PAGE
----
He’ll Be the Judge of That…
By Nancy Arsenault
As the endless gray days seem to stretch on, at least one Stow resident sees only springtime. The Boston Flower & Garden Show opens next Wednesday and Stow’s Tony Tedesco will mark another year there, having attended every Boston Flower Show for the past 65 years – yes, 65 years. As in many past years, Tedesco will be judging the floral arrangements and designs submitted by local clubs and organizations.
Tedesco is one of the top flower show judges in the United States, often lecturing to a circuit of Horticultural Societies and Garden Clubs around the country and speaking to larger trade groups in countries around the world.
He has designed sets for flower show stages and exhibition areas and he has literally “written the book” on modern day floral design for the National Garden Club. Their tome on floral design and arranging is a how-to recipe book of 43 of Tedesco’s creations and is a floral Bible for those looking to enter competions….and win.
Two years ago, the World Flower Show organization brought their annual meeting and exhibition to Boston, and for Tedesco, it was an opportunity for the Stow florist to shine on home turf. It was at that show he created a 15ft. arrangement in front of a crowd of 600, explaining his method while going about his work, one of only 6 American designers selected to showcase a new creation at this event.
The design had to be an original creation, using certain floral elements and had to be arranged within 30 minutes, with hundreds of people watching. “I had a ladder. I constructed a pedestal on rollers on a track I could turn,” said Tedesco of the composition that included red bamboo poles and other tropical samples.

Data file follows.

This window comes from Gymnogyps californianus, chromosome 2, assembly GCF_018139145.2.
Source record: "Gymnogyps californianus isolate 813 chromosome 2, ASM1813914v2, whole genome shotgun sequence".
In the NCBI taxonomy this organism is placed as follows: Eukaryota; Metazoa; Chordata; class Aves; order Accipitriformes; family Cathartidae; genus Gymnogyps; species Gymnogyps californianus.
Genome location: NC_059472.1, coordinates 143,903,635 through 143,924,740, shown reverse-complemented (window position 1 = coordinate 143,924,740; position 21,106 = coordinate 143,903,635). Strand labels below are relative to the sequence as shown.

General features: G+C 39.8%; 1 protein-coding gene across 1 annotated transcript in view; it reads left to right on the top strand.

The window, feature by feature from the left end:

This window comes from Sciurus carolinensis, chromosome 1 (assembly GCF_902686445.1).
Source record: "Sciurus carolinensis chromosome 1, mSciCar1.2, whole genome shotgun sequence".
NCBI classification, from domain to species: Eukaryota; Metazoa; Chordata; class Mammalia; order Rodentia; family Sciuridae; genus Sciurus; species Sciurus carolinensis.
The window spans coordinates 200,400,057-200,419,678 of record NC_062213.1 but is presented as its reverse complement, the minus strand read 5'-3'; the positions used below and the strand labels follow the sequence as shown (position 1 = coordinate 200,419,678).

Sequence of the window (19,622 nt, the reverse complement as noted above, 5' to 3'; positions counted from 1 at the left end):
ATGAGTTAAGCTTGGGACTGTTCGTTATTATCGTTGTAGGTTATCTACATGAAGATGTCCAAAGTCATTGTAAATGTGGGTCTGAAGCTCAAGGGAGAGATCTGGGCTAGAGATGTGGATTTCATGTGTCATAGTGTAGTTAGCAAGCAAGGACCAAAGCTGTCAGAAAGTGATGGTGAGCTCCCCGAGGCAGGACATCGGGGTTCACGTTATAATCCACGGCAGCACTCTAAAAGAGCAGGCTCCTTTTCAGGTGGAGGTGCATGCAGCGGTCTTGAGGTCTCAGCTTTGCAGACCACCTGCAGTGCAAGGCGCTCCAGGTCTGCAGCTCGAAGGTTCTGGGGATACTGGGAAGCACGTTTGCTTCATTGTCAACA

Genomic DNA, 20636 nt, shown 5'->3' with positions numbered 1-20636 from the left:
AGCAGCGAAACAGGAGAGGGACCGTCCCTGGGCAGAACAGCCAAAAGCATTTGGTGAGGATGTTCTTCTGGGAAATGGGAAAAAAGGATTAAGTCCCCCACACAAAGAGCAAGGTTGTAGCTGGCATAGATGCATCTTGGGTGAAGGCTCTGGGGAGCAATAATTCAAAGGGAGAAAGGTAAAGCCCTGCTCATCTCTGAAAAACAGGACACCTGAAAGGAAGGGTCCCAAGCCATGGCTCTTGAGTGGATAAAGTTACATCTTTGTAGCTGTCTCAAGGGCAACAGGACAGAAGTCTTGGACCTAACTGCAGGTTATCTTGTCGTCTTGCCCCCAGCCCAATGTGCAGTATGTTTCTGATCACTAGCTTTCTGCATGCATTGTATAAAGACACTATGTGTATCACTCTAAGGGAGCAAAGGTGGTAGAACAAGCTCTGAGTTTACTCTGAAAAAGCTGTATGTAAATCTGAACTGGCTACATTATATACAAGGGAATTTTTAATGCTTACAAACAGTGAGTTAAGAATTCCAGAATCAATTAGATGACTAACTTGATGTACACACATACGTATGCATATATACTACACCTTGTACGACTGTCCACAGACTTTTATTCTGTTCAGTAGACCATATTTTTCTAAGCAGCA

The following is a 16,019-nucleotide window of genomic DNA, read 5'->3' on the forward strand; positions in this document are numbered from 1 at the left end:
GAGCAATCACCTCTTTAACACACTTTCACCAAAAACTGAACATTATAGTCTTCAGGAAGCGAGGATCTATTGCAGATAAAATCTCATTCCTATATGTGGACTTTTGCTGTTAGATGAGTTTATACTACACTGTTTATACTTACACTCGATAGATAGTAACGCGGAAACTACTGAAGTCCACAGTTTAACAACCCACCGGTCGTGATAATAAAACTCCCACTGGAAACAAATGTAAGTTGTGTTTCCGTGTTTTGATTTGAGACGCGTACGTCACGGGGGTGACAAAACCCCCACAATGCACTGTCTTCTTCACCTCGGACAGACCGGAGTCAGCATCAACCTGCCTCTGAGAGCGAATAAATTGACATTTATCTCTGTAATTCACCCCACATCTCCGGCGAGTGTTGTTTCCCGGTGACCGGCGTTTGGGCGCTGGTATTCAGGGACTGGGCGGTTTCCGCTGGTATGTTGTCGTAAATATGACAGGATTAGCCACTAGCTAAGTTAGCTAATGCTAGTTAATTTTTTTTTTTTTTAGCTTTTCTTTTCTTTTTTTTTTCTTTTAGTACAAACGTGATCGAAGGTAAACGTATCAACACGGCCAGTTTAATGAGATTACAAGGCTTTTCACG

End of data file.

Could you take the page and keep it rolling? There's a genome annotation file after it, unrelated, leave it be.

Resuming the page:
“It took forever to draw it out,” he said of the idea first conceived in his Stow Florist/One Main St Studio at the corner of Great Road and Hartley Road. Once sketched out, he went to the Boston Flower Exchange wholesale market and purchased all of his “building materials”. Then he constructed an experimental full-sized frame in his backyard for a run through before the Conference came to town. “It was under a tarp out there for weeks,” said Tedesco of the piece and the time he spent mastering its execution.
Tedesco sees himself as part construction master, part architect and mathematician, part artist and sculptor and whatever part
remains is for the florist who knows what texture, style and colors will best comprise the design. If the perfect container for an arrangement does not exist, Tedesco will create one, as he did with PVC pipe and smaller attached tubing, out of which all different sized stems emerged in an award winning contrasting green and white arrangement for one exhibit.
He showed an example on Monday of a texture creation he had just finished that would meet the requirements of a competition design that looks for several elements of one plant, but used in different ways. While most arrangers would gravitate toward a flower of some sort, Tedesco chose the birch tree. His wall hanging featured small rounded birch limbs, alongside delicate brown twigs bundled together, lying next to the flattened paper bark of the birch all mounted onto the hardened and flattened brown interior bark found in the larger trunk.
While Tedesco’s career takes him all over the world, he is still very happy with his corner of Stow, though it wasn’t always so ideal.
When Tedesco moved here 40 years ago from Sudbury, his livelihood was threatened, as he could not continue as a floral design judge without being affiliated with a local Garden Club chapter, a mandatory requirement within his field. So he and another designer who also lived in Stow, formed the Stow Garden Club, recruited members and developed a program. That Club is still active today, often enjoying lectures and teaching seminars given by Tedesco.
When not preparing for shows, lectures or judging events, Tedesco maintains a successful internet and telephone order floral business, serving mostly Stow clientele and their friends and relatives who hear of him through word of mouth.
Though he doesn’t have a retail shop for clients to wander through, Tedesco’s One Main Street Studio is busy creating for weddings, church services, funerals, charity events and special occasions. To keep his creative juices flowing, he supplies arrangements for the Museum of Fine Arts and submits exhibition pieces at Tower Hill Botanical Garden and Worcester Art Museum. Stow Florist/One Main Street Studio is available online at stowflowers.net or (978) 897- 5720.